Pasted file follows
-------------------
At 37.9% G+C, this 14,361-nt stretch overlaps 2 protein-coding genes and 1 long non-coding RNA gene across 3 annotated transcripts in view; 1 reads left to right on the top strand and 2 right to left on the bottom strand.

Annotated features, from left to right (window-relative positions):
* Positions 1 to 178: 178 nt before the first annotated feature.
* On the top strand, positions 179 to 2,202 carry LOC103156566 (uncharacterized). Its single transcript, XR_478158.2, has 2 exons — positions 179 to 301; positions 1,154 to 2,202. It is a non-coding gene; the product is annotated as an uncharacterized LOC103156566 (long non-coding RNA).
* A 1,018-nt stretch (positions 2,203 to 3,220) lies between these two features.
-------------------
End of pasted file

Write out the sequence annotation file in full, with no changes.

At 37.9% G+C, this 14,361-nt stretch overlaps 2 protein-coding genes and 1 long non-coding RNA gene across 3 annotated transcripts in view; 1 reads left to right on the top strand and 2 right to left on the bottom strand.

Annotated features, from left to right (window-relative positions):
* Positions 1 to 178: 178 nt before the first annotated feature.
* On the top strand, positions 179 to 2,202 carry LOC103156566 (uncharacterized). Its single transcript, XR_478158.2, has 2 exons — positions 179 to 301; positions 1,154 to 2,202. It is a non-coding gene; the product is annotated as an uncharacterized LOC103156566 (long non-coding RNA).
* A 1,018-nt stretch (positions 2,203 to 3,220) lies between these two features.